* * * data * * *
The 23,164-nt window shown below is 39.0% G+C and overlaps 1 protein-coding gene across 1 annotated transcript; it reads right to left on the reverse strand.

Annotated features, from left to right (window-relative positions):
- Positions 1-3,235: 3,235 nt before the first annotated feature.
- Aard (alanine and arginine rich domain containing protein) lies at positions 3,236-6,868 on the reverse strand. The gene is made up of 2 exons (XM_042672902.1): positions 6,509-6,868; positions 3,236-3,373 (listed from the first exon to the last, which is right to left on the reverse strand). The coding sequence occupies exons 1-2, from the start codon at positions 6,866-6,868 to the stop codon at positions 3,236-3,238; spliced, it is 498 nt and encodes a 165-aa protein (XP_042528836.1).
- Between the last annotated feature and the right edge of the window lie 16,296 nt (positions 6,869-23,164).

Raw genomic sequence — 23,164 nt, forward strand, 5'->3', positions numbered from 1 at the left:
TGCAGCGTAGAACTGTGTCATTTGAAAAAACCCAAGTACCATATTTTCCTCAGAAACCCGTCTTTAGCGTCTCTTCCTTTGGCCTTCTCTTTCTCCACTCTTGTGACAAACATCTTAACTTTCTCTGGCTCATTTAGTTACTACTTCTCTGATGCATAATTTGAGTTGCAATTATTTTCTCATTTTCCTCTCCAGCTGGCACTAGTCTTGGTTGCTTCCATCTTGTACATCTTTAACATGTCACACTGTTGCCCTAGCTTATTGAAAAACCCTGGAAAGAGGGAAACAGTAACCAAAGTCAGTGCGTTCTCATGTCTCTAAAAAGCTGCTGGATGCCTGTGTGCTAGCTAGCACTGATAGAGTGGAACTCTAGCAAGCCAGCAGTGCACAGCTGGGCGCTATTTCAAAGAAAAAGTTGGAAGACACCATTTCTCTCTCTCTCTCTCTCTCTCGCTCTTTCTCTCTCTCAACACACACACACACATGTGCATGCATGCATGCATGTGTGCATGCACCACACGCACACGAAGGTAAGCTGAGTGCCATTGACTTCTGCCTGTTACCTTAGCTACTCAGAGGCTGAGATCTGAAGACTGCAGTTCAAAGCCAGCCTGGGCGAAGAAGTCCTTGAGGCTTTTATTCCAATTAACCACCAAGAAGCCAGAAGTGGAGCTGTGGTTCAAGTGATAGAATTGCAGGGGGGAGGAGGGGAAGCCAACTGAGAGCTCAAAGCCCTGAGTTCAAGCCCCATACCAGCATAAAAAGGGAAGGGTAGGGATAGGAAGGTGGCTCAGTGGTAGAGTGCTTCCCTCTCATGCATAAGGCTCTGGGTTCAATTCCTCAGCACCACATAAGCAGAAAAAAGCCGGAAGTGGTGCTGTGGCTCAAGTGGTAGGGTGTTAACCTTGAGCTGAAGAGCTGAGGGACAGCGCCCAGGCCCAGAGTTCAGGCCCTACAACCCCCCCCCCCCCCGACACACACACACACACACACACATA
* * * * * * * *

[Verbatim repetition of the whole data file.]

The 23,164-nt window shown below is 39.0% G+C and overlaps 1 protein-coding gene across 1 annotated transcript; it reads right to left on the reverse strand.

Annotated features, from left to right (window-relative positions):
- Positions 1-3,235: 3,235 nt before the first annotated feature.
- Aard (alanine and arginine rich domain containing protein) lies at positions 3,236-6,868 on the reverse strand. The gene is made up of 2 exons (XM_042672902.1): positions 6,509-6,868; positions 3,236-3,373 (listed from the first exon to the last, which is right to left on the reverse strand). The coding sequence occupies exons 1-2, from the start codon at positions 6,866-6,868 to the stop codon at positions 3,236-3,238; spliced, it is 498 nt and encodes a 165-aa protein (XP_042528836.1).
- Between the last annotated feature and the right edge of the window lie 16,296 nt (positions 6,869-23,164).

Raw genomic sequence — 23,164 nt, forward strand, 5'->3', positions numbered from 1 at the left:
TGCAGCGTAGAACTGTGTCATTTGAAAAAACCCAAGTACCATATTTTCCTCAGAAACCCGTCTTTAGCGTCTCTTCCTTTGGCCTTCTCTTTCTCCACTCTTGTGACAAACATCTTAACTTTCTCTGGCTCATTTAGTTACTACTTCTCTGATGCATAATTTGAGTTGCAATTATTTTCTCATTTTCCTCTCCAGCTGGCACTAGTCTTGGTTGCTTCCATCTTGTACATCTTTAACATGTCACACTGTTGCCCTAGCTTATTGAAAAACCCTGGAAAGAGGGAAACAGTAACCAAAGTCAGTGCGTTCTCATGTCTCTAAAAAGCTGCTGGATGCCTGTGTGCTAGCTAGCACTGATAGAGTGGAACTCTAGCAAGCCAGCAGTGCACAGCTGGGCGCTATTTCAAAGAAAAAGTTGGAAGACACCATTTCTCTCTCTCTCTCTCTCTCTCGCTCTTTCTCTCTCTCAACACACACACACACATGTGCATGCATGCATGCATGTGTGCATGCACCACACGCACACGAAGGTAAGCTGAGTGCCATTGACTTCTGCCTGTTACCTTAGCTACTCAGAGGCTGAGATCTGAAGACTGCAGTTCAAAGCCAGCCTGGGCGAAGAAGTCCTTGAGGCTTTTATTCCAATTAACCACCAAGAAGCCAGAAGTGGAGCTGTGGTTCAAGTGATAGAATTGCAGGGGGGAGGAGGGGAAGCCAACTGAGAGCTCAAAGCCCTGAGTTCAAGCCCCATACCAGCATAAAAAGGGAAGGGTAGGGATAGGAAGGTGGCTCAGTGGTAGAGTGCTTCCCTCTCATGCATAAGGCTCTGGGTTCAATTCCTCAGCACCACATAAGCAGAAAAAAGCCGGAAGTGGTGCTGTGGCTCAAGTGGTAGGGTGTTAACCTTGAGCTGAAGAGCTGAGGGACAGCGCCCAGGCCCAGAGTTCAGGCCCTACAACCCCCCCCCCCCCCGACACACACACACACACACACACATA